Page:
U.S. scientists have successfully cultivated human heart tissue on spinach leaves, and managed to make it beat for up to three weeks in this unusual environment, the Washington Post reported.
Bioengineers Glenn Gaudette and Joshua Gershlak at Massachusetts Worcester Polytechnic Institute (WPI) led this research and their findings are valuable to a deadly medical problem: the lack of donor organs.
Scientists have long been trying different methods, such as 3-D Printing and automatic electronic technology, to create artificial organs. However, so far none of those methods has been successful.
“One of the big problems in engineering heart muscle is getting blood flow to all of the cells,” Gaudette was quoted as saying by the Washington Post.
Instead of creating minuscule blood vessels, the researchers turned to the material that evolves in nature: spinach leaves, the vessels in which are similar to the blood vessels in a human heart.
“We use detergent -- soaps -- which strips away the cellular material of tissues,” Gershlak said.
The soap washed deflated spinach cells away. Cellulose, which is compatible to mammal cells, and intact leaf veins were left behind. Therefore, the frame of the leaves is reserved, waiting to be filled by mammal cells.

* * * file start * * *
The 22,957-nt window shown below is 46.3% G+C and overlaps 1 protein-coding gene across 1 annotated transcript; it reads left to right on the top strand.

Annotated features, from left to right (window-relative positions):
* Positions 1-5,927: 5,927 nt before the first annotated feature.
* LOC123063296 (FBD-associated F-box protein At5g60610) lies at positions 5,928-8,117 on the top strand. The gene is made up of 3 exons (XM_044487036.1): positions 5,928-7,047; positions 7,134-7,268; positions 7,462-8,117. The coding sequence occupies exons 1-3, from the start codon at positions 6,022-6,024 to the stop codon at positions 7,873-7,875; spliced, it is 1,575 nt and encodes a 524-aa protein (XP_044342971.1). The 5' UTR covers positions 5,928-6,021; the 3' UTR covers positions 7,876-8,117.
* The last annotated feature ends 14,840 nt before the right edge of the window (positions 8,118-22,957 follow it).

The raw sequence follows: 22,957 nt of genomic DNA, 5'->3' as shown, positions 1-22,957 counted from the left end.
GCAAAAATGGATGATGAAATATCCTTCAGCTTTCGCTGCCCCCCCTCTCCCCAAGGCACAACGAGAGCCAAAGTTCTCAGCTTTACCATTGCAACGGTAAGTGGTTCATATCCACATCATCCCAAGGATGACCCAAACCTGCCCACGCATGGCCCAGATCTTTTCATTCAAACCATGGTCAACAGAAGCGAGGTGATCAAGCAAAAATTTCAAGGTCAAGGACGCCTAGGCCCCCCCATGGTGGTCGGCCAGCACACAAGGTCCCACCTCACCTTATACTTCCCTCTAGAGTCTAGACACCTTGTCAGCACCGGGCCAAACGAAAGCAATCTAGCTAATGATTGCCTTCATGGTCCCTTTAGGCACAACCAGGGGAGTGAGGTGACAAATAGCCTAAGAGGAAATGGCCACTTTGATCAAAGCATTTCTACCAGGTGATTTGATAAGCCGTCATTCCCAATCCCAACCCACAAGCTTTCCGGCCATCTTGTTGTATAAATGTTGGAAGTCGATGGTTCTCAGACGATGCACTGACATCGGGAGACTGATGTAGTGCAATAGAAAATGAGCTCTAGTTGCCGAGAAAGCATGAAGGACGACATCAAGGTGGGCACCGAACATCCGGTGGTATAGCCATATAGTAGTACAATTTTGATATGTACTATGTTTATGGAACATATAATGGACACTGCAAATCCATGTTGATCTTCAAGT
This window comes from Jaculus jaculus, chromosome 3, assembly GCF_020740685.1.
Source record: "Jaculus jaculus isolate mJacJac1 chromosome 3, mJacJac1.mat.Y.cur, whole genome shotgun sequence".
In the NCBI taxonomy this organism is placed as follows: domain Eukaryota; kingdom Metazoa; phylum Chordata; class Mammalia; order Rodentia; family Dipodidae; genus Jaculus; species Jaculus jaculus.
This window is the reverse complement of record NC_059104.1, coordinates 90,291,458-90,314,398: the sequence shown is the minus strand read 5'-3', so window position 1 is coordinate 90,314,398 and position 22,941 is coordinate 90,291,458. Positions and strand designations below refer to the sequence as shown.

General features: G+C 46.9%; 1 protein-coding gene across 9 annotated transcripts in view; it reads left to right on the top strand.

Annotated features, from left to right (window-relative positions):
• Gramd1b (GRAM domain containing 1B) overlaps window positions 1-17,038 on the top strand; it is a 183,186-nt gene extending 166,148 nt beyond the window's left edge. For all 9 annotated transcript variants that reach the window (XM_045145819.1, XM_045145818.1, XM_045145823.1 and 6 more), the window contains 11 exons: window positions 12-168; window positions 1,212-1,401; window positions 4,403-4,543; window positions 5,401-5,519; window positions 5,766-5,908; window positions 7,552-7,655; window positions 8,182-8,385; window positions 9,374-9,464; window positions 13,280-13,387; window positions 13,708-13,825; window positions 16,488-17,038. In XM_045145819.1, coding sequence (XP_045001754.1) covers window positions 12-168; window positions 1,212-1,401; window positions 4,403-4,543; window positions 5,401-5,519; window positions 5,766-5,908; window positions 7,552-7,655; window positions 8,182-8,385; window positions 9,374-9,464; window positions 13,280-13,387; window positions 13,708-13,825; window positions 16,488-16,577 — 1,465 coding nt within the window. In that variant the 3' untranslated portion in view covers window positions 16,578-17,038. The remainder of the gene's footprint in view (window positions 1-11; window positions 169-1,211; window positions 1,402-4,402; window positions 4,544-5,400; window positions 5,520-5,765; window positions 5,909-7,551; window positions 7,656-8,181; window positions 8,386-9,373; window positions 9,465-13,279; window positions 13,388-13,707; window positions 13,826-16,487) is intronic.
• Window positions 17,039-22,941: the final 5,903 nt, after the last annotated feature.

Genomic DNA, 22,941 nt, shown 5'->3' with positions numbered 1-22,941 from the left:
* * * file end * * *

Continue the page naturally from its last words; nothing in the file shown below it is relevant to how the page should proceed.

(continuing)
Then scientists seeded cardiac muscle cells into the vacancy left by spinach cells and after five days the muscle cells started to beat.
However, there are differences between an entire slab of quivering heart tissue and the heart-spinach hybrids.
First researchers have to make sure the hybrids won't be rejected by human body. They also need to make their hybrids thicker and stronger like real human heart walls.
“If we stack decellularized leaves, can we create a large thickness more along the thickness of a human heart wall?” Gaudette wondered.
In addition to spinach, WPI scientists have successfully removed cells of other plant species like parsley, peanut hairy roots and a kind of wormwood. They imagined that the structure of a piece of broccoli can function as the foundation for lung tissue.